U.S. v. Thomas 887 F.2d 1341 (9th Cir. 1989)

The issue in this case is whether Edward A. Thomas, a Montana hunting guide and outfitter, may be found guilty of conspiracy to violate the Lacey Act where the alleged object of the conspiracy was "to transport, receive and acquire elk in interstate commerce ... in violation of Montana state hunter's law."  The Court held that while a prosecution under the Lacey Act may not be sustained for the substantive acts of selling guiding services and hunting permits, an action can be maintained for conspiracies to violate the Act through these types of acts.  In this case, the underlying violations were acts of hunting with a transferred license or permit where the acts were allegedly committed by others.

Thompson v. Dover Downs, Inc. 887 A.2d 458 (Del.Supr.,2005)

Vernon Thompson appeals from a Superior Court order reversing a decision and order of the Delaware Human Relations Commission (DHRC) after Thompson was denied access to defendant's casino because Thompson insisted that his dog accompany him, but refused to answer the officials' inquiries about what his alleged support animal had been trained to perform. The DHRC determined that by denying access, Dover Downs had unlawfully discriminated against Thompson in violation of the Delaware Equal Accommodations Law. The Supreme Court here agreed with the Superior Court in reversing the DHRC. It found that Dover Downs' personnel were entitled to ask Thompson about his dog's training. Since Thompson refused to answer these questions, there is no rational basis to conclude that Dover Downs' refusal to admit Thompson accompanied was pretextual.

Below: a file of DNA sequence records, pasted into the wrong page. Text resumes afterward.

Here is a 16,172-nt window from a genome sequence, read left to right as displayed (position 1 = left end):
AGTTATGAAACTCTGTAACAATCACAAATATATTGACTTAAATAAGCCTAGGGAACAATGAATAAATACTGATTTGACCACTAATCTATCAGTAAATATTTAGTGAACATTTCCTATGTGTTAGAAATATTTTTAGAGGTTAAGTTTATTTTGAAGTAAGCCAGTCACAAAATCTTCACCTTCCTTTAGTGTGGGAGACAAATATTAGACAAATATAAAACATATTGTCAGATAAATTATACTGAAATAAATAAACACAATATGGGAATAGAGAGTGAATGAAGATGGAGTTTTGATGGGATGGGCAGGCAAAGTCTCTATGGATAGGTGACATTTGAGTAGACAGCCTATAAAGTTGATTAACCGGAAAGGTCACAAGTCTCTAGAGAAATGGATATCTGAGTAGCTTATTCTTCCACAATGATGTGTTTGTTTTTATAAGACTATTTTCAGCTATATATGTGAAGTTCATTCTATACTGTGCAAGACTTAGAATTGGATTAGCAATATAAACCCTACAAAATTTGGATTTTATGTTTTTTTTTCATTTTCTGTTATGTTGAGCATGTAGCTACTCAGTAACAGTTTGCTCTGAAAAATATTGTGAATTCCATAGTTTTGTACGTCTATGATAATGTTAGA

Hebert v. Broussard 886 So.2d 666 (La.App. 3 Cir., 2004)

A dog that chased and pinned a man was shot by a police officer who had been called for assistance.  The dog owner instituted an action against the police officer, the police chief and the city.  The trial court granted summary judgment in favor of the police officer, police chief and city, and the Court of Appeals affirmed the decision holding the police officer was entitled to statutory immunity.

Claddie Savage v. Prator 886 So.2d 523 (La.App. 2 Cir. 2004)

A Parish Sheriff informed game clubs the parish ordinance against cockfighting would be enforced, despite the fact that cockfighting tournaments had been held at the game clubs since 1991.  The game clubs filed for and received a preliminary injunction against enforcement of the parish ordinance.  The Court of Appeals affirmed the trial court decision.  Reversed by Savage v. Prator , 921 So.2d 51 (La., 2006).